Physical attractiveness

How our appearance affects our psychological perception 

 

Physical attractiveness.

 

Most of us recognize that people who have pleasing physical appearance have advantages in social interactions. However, recent studies have shown that we underestimate these advantages. Reactions to attractive people seem to include a clicky, buzzy element. Like all reactions of this type, it is automatic. Sociologists categorize this reaction as a so-called halo effect. The halo effect occurs when one positive characteristic feature of a person catches the eye of those around him or her, as it were, pushing all his or her other qualities into the background. Psychologists have obtained evidence that physical attractiveness is often just such a characteristic trait.

 

Studies have shown that we automatically attribute positive qualities such as talent, kindness, honesty, intelligence to individuals who have a pleasant appearance.

 

Moreover, we are not aware of the important role that physical attractiveness plays in our perception of people. The implications of the subconscious assumption that "beautiful form equals beautiful content" sometimes frighten me. For example, in an analysis of the 1974 Canadian federal election, it was found that outwardly attractive candidates received two and a half times as many votes as unattractive candidates. However, additional research showed that voters were not aware of their bias against politicians. 73% of Canadian voters, whose attitudes had been the subject of study by psychologists, denied in the strongest terms that their choice had been influenced by the physical attractiveness of the candidates; only 14% admitted to such an influence. Voters may deny that the candidates' physical appearance matters to them, but the facts prove that it does not.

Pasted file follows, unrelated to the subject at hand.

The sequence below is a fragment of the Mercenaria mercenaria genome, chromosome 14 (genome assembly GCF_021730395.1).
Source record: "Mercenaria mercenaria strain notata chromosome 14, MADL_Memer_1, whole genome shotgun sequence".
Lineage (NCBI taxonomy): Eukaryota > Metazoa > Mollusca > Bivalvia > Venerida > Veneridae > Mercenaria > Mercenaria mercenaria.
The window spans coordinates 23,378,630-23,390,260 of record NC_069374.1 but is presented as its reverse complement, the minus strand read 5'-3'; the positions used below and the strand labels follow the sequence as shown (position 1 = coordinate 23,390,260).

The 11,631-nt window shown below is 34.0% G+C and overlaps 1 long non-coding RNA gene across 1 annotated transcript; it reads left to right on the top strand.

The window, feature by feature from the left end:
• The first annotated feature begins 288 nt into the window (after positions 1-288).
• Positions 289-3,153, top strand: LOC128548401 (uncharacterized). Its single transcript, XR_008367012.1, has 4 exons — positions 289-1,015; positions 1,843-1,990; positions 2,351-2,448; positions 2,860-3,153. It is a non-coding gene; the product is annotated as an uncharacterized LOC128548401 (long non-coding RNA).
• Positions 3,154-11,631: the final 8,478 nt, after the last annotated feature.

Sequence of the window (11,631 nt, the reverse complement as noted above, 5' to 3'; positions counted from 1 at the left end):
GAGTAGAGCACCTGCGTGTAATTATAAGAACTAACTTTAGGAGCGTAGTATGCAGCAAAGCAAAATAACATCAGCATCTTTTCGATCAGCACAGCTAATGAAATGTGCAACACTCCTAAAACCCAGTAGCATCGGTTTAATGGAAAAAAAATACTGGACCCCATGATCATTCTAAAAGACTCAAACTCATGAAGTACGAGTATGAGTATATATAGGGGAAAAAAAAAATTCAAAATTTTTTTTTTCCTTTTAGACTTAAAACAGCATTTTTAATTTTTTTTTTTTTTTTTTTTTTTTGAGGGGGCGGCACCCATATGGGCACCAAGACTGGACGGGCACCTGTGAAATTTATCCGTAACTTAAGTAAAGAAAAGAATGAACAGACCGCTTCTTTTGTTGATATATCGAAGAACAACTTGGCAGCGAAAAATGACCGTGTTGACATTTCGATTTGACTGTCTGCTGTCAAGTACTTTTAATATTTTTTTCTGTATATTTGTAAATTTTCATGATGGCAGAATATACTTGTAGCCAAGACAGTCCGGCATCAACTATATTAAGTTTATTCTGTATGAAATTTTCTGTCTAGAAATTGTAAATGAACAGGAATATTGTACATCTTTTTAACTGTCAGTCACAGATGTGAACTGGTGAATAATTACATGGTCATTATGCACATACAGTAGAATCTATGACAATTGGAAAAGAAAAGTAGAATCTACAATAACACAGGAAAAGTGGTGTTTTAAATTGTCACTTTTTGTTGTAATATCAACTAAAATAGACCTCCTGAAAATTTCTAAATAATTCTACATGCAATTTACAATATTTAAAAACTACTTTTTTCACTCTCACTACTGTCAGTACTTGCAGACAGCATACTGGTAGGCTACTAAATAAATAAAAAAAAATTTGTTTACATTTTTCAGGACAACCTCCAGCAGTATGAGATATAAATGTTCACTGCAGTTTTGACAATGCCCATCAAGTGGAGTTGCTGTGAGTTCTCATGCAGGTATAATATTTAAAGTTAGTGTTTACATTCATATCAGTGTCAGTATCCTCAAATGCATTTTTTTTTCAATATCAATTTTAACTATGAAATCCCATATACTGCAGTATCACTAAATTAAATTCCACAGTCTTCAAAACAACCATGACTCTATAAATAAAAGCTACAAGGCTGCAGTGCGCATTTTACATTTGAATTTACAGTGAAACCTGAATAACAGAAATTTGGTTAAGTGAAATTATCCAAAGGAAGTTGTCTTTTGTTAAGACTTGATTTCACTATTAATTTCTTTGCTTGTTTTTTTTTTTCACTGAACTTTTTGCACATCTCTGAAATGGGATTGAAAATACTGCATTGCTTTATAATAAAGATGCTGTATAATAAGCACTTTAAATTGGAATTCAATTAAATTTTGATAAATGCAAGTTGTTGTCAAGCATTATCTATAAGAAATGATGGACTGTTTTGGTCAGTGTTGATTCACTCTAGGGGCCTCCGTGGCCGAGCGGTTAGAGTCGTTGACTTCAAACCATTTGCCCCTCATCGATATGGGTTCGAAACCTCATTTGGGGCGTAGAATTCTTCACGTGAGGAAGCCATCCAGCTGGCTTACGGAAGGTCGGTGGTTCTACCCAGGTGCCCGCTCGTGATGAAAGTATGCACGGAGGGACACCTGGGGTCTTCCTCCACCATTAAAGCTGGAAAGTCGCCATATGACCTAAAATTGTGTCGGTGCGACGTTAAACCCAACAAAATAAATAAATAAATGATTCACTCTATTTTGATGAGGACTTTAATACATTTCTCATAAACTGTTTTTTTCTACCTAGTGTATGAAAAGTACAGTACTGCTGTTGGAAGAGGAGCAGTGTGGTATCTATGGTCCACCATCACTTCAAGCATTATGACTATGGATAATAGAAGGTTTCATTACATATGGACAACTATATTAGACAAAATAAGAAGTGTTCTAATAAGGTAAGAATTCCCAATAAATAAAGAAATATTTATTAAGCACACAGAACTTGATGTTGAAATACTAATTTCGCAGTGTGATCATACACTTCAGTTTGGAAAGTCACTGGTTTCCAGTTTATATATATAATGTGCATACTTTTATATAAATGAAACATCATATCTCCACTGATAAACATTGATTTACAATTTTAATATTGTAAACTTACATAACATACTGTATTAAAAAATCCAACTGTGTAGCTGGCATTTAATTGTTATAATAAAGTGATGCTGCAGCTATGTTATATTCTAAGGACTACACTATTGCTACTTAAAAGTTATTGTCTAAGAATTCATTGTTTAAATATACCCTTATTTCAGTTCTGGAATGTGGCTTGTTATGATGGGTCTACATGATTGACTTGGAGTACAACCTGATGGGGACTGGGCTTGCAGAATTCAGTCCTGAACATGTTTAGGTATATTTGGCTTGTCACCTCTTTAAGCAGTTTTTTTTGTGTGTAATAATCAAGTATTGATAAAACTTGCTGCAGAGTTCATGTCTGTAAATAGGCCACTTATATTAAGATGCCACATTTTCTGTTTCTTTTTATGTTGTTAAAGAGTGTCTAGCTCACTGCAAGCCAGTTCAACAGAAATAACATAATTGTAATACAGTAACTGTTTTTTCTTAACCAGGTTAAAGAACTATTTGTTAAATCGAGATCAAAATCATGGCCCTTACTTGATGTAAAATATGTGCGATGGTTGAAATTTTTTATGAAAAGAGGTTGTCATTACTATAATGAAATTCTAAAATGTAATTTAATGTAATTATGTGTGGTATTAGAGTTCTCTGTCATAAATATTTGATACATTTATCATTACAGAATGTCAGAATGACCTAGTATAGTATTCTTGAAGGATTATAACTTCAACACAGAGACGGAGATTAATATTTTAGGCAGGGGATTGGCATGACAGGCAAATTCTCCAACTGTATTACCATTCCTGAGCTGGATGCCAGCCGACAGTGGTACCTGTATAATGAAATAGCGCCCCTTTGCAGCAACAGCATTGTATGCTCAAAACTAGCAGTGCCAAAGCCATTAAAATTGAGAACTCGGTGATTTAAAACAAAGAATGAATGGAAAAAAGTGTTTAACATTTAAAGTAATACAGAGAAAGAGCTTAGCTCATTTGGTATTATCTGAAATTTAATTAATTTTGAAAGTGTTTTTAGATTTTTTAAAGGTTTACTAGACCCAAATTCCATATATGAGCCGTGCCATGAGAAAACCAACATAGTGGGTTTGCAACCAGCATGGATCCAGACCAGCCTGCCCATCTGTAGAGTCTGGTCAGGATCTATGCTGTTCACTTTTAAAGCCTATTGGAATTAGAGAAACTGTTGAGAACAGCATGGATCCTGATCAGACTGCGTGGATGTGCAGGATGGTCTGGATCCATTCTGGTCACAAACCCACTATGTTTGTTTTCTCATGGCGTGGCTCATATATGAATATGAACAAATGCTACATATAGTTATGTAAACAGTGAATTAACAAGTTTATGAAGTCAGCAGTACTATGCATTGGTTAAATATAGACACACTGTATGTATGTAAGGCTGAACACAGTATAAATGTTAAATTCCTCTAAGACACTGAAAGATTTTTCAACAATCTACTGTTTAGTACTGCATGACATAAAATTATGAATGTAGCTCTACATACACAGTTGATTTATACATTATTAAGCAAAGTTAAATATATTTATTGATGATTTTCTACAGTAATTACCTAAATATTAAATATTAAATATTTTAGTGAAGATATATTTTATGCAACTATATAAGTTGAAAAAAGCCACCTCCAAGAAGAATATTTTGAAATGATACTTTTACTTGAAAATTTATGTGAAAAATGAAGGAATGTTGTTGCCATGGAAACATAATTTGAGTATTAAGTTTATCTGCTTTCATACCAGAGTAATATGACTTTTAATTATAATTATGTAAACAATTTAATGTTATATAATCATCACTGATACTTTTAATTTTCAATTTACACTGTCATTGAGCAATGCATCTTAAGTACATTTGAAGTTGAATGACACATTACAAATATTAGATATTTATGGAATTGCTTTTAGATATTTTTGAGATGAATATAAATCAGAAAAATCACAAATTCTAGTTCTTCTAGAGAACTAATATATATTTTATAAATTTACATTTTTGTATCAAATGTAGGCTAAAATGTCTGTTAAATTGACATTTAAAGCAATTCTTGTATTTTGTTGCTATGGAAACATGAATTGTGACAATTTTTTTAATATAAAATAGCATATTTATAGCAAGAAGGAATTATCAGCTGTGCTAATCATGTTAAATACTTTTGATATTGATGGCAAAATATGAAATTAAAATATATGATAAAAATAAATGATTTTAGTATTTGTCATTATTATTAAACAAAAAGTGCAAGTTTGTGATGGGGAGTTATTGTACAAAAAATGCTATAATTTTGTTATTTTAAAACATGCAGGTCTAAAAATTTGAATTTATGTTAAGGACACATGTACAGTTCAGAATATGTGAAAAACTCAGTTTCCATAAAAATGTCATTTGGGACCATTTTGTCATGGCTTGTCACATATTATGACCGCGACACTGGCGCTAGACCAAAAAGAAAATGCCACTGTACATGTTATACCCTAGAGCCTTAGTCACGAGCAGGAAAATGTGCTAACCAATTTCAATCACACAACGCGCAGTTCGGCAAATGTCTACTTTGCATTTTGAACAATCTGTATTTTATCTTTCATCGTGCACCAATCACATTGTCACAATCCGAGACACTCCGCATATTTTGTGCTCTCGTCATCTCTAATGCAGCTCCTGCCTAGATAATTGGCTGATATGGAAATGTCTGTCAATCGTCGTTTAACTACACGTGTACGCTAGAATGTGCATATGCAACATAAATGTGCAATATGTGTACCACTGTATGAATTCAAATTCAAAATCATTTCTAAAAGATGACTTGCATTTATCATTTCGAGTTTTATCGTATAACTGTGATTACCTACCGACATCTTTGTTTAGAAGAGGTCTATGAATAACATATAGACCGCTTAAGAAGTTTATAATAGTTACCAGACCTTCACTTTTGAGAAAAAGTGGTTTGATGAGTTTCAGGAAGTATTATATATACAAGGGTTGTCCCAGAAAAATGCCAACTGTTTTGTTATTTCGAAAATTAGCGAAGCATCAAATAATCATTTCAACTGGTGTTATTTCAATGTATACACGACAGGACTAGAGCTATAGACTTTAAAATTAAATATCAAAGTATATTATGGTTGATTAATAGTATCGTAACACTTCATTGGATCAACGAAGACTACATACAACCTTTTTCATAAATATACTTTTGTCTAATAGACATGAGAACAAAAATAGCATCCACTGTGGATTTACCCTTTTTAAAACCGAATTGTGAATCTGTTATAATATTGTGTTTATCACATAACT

A similar effect is observed in the hiring process. In one study, appearance and demeanor mattered more in job interviews than professional appearance - even though all employers say looks don't matter to them. The advantage of employees with good looks also extends to pay. Studies among Canadian and American employees show that employees with a good appearance are paid on average 12-14% more than their unsympathetic colleagues.

 

A similar result was obtained in a study that determined how important the appearance of applicants for any responsible position was. During the simulated interviews, employers paid more attention to the appearance of applicants than to their work skills. And the interviewers claimed that appearance had little or no influence on their decision.

 

Another study showed that judges' decisions were largely influenced by the appearance of defendants. As it now turns out, people who have a pleasing appearance have a better chance of leniency from jurists. An interesting study was conducted by psychologists at the University of Pennsylvania. This study evaluated the physical attractiveness of 74 male defendants. A study of court records found that handsome men received less harsh sentences. In fact, attractive defendants were twice as likely to avoid imprisonment as unattractive defendants.

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